Taxes for freelance workers vs. full-time employees
After the recession hit in 2008, many businesses were forced for find ways to cut costs and make work more efficient to combat the loss of profits. Employees, in the same way, also looked for ways to increase their revenue. As a result, the number of freelance workers greatly increased. For businesses, the health benefits and paid time off are often not required for independent contractors, and wage protections also aren't required. Now that the economy is recovering, some employees are sticking to this trend - relying on freelance workers instead of full-time employees - to save on funds. But some businesses are going too far, walking on the edge between full-time and freelance employees.
Fortunately for contractors, the IRS is noticing. As tax lawyer Robert Wood explains in a Forbes article, "some employers push the envelope to treat workers as 'independent contractors' who are clearly employees if anyone would bother to look. That's where the IRS and many other agencies come in. They can ferret out the truth according to various legal standards that often boil down to how much control the company has over the worker."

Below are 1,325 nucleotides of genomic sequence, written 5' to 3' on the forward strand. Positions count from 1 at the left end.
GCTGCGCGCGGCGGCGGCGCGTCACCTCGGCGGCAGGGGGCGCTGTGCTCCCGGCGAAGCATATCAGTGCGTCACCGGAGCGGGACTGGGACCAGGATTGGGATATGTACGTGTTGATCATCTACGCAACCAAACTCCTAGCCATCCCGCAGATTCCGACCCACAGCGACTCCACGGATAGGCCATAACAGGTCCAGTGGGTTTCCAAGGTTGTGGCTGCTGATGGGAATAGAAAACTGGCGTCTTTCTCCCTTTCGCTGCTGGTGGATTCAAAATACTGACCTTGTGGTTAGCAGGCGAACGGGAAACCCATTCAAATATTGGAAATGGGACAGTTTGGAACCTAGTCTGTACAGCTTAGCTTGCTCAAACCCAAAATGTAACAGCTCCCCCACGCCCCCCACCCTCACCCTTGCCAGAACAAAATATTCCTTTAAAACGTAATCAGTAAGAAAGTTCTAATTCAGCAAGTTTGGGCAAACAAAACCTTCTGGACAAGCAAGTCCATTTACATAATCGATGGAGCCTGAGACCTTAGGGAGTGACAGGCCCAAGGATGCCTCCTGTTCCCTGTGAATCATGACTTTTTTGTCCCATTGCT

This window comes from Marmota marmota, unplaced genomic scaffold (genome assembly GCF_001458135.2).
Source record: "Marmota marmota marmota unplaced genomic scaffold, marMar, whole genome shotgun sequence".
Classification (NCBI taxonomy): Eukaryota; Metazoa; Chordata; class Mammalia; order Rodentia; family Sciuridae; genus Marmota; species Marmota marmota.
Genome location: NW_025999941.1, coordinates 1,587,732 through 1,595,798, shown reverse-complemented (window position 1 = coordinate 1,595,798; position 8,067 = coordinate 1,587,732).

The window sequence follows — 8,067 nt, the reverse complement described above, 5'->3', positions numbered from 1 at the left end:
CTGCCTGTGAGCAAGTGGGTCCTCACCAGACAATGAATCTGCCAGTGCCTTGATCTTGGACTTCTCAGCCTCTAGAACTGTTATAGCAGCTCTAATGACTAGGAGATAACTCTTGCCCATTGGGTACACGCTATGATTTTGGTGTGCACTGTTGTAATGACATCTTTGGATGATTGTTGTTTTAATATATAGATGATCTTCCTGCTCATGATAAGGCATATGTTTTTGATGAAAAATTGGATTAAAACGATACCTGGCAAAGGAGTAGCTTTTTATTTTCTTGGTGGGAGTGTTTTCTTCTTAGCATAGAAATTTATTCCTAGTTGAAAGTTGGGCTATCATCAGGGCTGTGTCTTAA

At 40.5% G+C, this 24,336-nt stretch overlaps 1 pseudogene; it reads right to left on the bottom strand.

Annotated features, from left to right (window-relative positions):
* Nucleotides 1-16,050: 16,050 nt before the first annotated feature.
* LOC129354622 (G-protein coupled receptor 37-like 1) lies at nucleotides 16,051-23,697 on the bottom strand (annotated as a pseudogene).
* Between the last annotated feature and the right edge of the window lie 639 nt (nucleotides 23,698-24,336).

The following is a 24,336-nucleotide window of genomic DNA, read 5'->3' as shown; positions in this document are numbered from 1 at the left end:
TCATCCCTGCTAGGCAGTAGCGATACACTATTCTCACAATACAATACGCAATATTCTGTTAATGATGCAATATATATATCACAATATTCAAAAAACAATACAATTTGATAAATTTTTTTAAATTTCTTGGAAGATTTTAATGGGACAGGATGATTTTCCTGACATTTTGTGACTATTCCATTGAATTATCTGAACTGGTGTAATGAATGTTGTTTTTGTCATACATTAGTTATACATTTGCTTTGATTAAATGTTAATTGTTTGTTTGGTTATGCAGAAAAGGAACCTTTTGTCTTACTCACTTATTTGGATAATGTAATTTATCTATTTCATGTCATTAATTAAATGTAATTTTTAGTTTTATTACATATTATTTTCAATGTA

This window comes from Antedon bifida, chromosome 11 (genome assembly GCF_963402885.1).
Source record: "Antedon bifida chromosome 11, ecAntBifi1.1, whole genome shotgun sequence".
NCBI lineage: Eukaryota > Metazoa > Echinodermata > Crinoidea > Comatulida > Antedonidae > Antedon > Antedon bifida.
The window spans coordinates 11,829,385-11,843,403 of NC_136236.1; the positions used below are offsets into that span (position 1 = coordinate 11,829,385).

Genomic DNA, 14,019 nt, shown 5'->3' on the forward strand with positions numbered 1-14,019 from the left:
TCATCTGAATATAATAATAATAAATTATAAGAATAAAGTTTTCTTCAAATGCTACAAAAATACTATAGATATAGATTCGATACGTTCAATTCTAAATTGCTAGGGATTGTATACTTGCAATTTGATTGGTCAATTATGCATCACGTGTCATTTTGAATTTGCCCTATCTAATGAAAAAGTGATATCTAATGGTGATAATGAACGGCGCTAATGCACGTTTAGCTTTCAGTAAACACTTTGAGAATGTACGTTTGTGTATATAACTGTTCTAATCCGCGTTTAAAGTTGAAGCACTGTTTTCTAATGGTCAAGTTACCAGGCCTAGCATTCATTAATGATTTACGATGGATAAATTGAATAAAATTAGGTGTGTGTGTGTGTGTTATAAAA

As a result, for businesses that hire freelance workers and full-time employees and have sent out 1099 tax forms, keeping track of funds is especially important this year when dealing with taxes for contractors. In case of an audit, proving that there is a strong difference between freelance and full-time may be needed, and 1099 processing services can help. If forced to pay penalties for hiring a "freelance" employee, the funds saved by hiring a contractor may not be worth it.